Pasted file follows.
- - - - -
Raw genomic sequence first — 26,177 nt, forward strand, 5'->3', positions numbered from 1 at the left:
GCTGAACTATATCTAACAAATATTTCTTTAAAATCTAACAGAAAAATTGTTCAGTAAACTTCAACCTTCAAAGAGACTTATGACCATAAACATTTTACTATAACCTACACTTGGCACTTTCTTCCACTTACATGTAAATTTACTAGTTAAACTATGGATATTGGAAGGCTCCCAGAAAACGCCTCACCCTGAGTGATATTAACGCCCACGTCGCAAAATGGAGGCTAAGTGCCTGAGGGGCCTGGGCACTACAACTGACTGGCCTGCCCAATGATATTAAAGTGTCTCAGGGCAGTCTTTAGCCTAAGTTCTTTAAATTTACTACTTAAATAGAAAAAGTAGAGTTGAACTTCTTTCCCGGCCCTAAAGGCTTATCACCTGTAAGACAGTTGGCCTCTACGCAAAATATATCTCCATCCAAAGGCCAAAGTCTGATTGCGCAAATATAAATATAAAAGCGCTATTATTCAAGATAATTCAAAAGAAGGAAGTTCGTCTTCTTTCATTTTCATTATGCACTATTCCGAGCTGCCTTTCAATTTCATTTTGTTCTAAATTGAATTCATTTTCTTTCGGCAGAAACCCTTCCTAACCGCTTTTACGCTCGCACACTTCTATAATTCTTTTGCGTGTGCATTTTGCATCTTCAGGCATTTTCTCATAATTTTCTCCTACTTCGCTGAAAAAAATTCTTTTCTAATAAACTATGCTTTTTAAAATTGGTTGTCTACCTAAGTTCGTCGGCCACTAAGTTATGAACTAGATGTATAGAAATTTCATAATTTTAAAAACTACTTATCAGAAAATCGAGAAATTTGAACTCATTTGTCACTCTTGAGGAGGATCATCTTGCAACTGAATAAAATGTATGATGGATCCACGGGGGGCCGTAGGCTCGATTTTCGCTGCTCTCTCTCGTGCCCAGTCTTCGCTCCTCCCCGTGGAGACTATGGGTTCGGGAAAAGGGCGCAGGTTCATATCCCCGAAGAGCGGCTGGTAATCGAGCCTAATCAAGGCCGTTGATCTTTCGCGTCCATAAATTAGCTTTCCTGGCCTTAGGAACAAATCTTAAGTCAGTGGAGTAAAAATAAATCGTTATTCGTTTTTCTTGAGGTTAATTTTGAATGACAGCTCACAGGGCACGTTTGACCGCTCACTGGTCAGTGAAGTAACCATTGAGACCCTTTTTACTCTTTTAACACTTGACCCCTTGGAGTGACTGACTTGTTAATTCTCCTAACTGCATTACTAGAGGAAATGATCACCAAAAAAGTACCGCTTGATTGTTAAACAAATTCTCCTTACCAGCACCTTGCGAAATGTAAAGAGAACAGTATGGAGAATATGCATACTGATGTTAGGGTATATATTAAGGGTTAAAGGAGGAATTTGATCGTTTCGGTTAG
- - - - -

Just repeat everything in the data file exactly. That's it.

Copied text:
Raw genomic sequence first — 26,177 nt, forward strand, 5'->3', positions numbered from 1 at the left:
GCTGAACTATATCTAACAAATATTTCTTTAAAATCTAACAGAAAAATTGTTCAGTAAACTTCAACCTTCAAAGAGACTTATGACCATAAACATTTTACTATAACCTACACTTGGCACTTTCTTCCACTTACATGTAAATTTACTAGTTAAACTATGGATATTGGAAGGCTCCCAGAAAACGCCTCACCCTGAGTGATATTAACGCCCACGTCGCAAAATGGAGGCTAAGTGCCTGAGGGGCCTGGGCACTACAACTGACTGGCCTGCCCAATGATATTAAAGTGTCTCAGGGCAGTCTTTAGCCTAAGTTCTTTAAATTTACTACTTAAATAGAAAAAGTAGAGTTGAACTTCTTTCCCGGCCCTAAAGGCTTATCACCTGTAAGACAGTTGGCCTCTACGCAAAATATATCTCCATCCAAAGGCCAAAGTCTGATTGCGCAAATATAAATATAAAAGCGCTATTATTCAAGATAATTCAAAAGAAGGAAGTTCGTCTTCTTTCATTTTCATTATGCACTATTCCGAGCTGCCTTTCAATTTCATTTTGTTCTAAATTGAATTCATTTTCTTTCGGCAGAAACCCTTCCTAACCGCTTTTACGCTCGCACACTTCTATAATTCTTTTGCGTGTGCATTTTGCATCTTCAGGCATTTTCTCATAATTTTCTCCTACTTCGCTGAAAAAAATTCTTTTCTAATAAACTATGCTTTTTAAAATTGGTTGTCTACCTAAGTTCGTCGGCCACTAAGTTATGAACTAGATGTATAGAAATTTCATAATTTTAAAAACTACTTATCAGAAAATCGAGAAATTTGAACTCATTTGTCACTCTTGAGGAGGATCATCTTGCAACTGAATAAAATGTATGATGGATCCACGGGGGGCCGTAGGCTCGATTTTCGCTGCTCTCTCTCGTGCCCAGTCTTCGCTCCTCCCCGTGGAGACTATGGGTTCGGGAAAAGGGCGCAGGTTCATATCCCCGAAGAGCGGCTGGTAATCGAGCCTAATCAAGGCCGTTGATCTTTCGCGTCCATAAATTAGCTTTCCTGGCCTTAGGAACAAATCTTAAGTCAGTGGAGTAAAAATAAATCGTTATTCGTTTTTCTTGAGGTTAATTTTGAATGACAGCTCACAGGGCACGTTTGACCGCTCACTGGTCAGTGAAGTAACCATTGAGACCCTTTTTACTCTTTTAACACTTGACCCCTTGGAGTGACTGACTTGTTAATTCTCCTAACTGCATTACTAGAGGAAATGATCACCAAAAAAGTACCGCTTGATTGTTAAACAAATTCTCCTTACCAGCACCTTGCGAAATGTAAAGAGAACAGTATGGAGAATATGCATACTGATGTTAGGGTATATATTAAGGGTTAAAGGAGGAATTTGATCGTTTCGGTTAG